Posts Tagged ‘Rolls Royce engine failures’

Dreamliner delayed again and Qantas dramatics continue – now with B747 engines

January 19, 2011

Boeing has delayed the Dreamliner again — for the seventh time!

The Telegraph reports:

Boeing told investors on Tuesday that the 787 will now be delivered to launch customer All Nippon Airways in the third quarter of the year, rather than the first, after a fire on one of the test planes in November. All test flights were suspended for six weeks after the fire.

The 787, which seats 210 to 250 passengers and has a list price of $202m, promises to be the company’s greenest and most efficient airliner yet and uses advanced composite materials to achieve these savings. However, technical problems have pushed the aircraft behind schedule and it is now into its third year of delays. Boeing is under pressure to deliver the 787, which has become the company’s fastest-selling airliner.

Shinichiro Ito, the president of All Nippon, said last week the airline is having a “hard time” dealing with the delay. Boeing has secured 847 orders for the 787, which took its maiden flight in December 2009. Boeing insisted the latest setback will not have a “material impact” on its results, something investors appeared to agree with.

Meanwhile Qantas experiences further problems with its Rolls Royce engines . AFP reports on two Boeing 747 Qantas flights with engine problems:

A Qantas passenger jet bound for New York made an unscheduled stop in Fiji after it developed a problem with one of its engines, the Australian airline said Wednesday.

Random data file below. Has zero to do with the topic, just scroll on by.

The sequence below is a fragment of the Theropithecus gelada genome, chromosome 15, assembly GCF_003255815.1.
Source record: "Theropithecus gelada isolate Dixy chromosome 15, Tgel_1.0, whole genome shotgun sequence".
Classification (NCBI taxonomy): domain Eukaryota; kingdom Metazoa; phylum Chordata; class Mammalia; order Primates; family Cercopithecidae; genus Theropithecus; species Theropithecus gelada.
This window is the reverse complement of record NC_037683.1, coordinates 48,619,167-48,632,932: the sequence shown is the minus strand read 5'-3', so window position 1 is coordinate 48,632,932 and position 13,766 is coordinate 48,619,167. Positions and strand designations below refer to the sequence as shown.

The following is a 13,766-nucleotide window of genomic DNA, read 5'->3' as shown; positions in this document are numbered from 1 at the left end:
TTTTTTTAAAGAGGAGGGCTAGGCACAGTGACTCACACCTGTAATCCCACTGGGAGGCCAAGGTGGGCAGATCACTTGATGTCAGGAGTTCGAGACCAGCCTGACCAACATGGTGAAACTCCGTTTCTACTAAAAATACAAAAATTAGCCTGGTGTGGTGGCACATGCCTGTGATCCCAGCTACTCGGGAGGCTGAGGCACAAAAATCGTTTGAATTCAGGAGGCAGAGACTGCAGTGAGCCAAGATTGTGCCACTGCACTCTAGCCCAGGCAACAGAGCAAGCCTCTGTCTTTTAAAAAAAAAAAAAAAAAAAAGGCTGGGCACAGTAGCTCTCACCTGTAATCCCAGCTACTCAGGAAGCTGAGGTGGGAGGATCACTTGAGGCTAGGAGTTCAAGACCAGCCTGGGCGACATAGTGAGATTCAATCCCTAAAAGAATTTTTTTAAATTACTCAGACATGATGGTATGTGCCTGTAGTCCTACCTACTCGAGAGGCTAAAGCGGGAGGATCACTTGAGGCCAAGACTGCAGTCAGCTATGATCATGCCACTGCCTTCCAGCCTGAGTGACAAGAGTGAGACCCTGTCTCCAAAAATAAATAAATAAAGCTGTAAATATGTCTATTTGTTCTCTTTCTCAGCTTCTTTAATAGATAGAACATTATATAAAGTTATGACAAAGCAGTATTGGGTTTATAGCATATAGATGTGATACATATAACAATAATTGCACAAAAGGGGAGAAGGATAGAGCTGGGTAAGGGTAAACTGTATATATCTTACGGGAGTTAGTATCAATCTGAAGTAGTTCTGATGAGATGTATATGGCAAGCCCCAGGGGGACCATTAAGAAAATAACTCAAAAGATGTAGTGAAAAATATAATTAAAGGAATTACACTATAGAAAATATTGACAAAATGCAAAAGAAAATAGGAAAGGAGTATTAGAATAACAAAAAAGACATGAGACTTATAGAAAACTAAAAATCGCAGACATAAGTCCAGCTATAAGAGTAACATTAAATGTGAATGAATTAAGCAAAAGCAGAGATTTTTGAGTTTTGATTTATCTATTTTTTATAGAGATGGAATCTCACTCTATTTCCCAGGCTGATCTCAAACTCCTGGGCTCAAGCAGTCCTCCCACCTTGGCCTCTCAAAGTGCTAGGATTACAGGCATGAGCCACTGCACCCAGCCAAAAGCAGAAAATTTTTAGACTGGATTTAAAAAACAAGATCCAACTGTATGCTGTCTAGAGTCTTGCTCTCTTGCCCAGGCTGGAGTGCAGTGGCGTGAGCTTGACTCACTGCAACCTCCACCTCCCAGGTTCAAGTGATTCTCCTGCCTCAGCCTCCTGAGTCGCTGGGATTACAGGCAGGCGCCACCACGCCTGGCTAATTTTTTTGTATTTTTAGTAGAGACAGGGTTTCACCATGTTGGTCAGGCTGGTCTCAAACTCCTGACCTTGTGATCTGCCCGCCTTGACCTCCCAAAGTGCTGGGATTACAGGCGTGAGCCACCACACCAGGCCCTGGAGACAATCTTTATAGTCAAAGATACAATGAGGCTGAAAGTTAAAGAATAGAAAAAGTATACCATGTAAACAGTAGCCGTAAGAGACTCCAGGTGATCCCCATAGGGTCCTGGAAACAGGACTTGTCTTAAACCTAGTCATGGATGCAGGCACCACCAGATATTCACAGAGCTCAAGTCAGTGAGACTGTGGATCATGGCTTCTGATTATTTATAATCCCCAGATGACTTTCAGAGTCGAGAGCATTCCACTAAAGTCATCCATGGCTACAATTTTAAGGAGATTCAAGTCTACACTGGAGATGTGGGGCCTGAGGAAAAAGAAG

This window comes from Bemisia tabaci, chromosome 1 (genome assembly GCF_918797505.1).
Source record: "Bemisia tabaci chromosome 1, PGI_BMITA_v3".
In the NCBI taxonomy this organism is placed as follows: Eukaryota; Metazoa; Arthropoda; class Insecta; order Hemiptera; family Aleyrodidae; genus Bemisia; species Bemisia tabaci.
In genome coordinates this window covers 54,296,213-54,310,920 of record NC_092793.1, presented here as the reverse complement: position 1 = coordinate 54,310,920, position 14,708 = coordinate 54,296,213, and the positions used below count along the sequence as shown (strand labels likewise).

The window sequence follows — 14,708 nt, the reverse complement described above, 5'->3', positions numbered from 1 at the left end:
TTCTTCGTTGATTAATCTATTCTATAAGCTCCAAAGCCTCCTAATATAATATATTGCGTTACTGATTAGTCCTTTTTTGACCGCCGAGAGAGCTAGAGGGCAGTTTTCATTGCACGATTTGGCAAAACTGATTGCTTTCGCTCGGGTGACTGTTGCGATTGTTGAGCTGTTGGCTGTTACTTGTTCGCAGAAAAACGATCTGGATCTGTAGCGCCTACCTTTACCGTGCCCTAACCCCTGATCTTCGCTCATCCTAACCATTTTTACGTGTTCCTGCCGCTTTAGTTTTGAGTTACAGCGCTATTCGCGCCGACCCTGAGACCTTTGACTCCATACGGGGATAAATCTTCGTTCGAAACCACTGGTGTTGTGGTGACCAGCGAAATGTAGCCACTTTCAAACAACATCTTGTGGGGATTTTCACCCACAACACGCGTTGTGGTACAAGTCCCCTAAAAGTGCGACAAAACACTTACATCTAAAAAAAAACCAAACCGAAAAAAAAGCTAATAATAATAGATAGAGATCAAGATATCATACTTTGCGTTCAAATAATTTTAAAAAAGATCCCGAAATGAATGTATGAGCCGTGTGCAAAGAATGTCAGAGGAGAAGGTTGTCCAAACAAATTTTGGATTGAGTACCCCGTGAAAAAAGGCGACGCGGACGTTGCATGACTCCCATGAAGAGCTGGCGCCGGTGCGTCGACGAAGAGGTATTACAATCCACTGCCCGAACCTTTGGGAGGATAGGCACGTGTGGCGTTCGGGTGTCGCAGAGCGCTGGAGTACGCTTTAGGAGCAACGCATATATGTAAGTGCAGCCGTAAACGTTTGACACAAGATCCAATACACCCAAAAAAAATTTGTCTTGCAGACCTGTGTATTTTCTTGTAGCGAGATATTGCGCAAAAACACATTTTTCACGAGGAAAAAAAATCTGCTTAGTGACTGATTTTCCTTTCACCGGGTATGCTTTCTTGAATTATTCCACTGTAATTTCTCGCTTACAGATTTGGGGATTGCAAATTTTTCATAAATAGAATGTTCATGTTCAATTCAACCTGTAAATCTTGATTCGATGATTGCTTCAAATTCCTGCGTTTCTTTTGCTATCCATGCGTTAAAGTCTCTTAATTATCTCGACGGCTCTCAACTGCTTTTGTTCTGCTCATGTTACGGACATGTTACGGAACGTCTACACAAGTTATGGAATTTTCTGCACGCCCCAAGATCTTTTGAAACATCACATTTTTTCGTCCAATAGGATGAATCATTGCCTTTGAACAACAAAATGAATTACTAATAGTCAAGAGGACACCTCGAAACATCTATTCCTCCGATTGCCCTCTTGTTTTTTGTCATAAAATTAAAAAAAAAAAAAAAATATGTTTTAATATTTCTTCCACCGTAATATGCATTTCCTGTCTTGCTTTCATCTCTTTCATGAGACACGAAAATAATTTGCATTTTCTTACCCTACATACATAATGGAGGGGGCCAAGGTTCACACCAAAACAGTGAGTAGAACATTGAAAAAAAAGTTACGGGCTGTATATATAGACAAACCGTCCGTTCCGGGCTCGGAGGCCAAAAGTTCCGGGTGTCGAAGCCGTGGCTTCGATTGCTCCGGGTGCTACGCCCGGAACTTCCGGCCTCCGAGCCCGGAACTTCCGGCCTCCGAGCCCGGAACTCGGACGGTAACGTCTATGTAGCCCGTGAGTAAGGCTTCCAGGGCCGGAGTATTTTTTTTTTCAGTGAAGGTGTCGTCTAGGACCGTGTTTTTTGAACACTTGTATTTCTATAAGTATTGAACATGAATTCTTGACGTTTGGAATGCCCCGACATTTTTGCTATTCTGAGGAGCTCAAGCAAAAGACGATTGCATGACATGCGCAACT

Qantas said flight QF107, a Boeing 747, carrying 375 passengers from Sydney to New York via Los Angeles, touched down in Nadi on Tuesday for repairs to a fuel valve supplying one of its engines…..

…… The hitch comes just days after another Qantas Boeing 747, QF11 to Los Angeles, experienced a contained engine failure on the runway of Sydney airport due to a turbine blade defect.

Media reports on that incident said that passengers heard “a loud bang” and saw black smoke pour from the affected engine, with the captain reportedly telling those on board that the engine had “cooked itself” over the plane’s intercom.

The “contained”  engine failure is the more serious issue. The Boeing 747 long-reach aircraft flown by Qantas uses  Rolls-Royce RB211-524G-T engines. The “T” at the end signifies that it includes some of the Trent modifications. The Trent 900 engines are used on the Airbus A380s while the Trent 1000 is  planned for the Boeing Dreamliner.

A Trent 1000 experienced an uncontained failure on the test-bed last year while the Trent 900 has had an uncontained failure and a number of other difficulties on the A380.

Related:

https://ktwop.wordpress.com/2010/09/28/rolls-royce-trent-1000-fix-is-defined/

https://ktwop.wordpress.com/2010/10/25/in-flight-failure-of-rb-211-524-engine/

https://ktwop.wordpress.com/2010/11/04/qantas-a-380-suffers-in-flight-rr-trent-900-engine-failure/

https://ktwop.wordpress.com/2010/11/05/trent-900-vs-gp7200-competitive-pressures-getting-too-hot/

https://ktwop.wordpress.com/2010/11/07/further-boeing-dreamliner-delays-and-rolls-royce-shares-feeling-the-heat/

Qantas pushes its Trent 900 engines harder than other airlines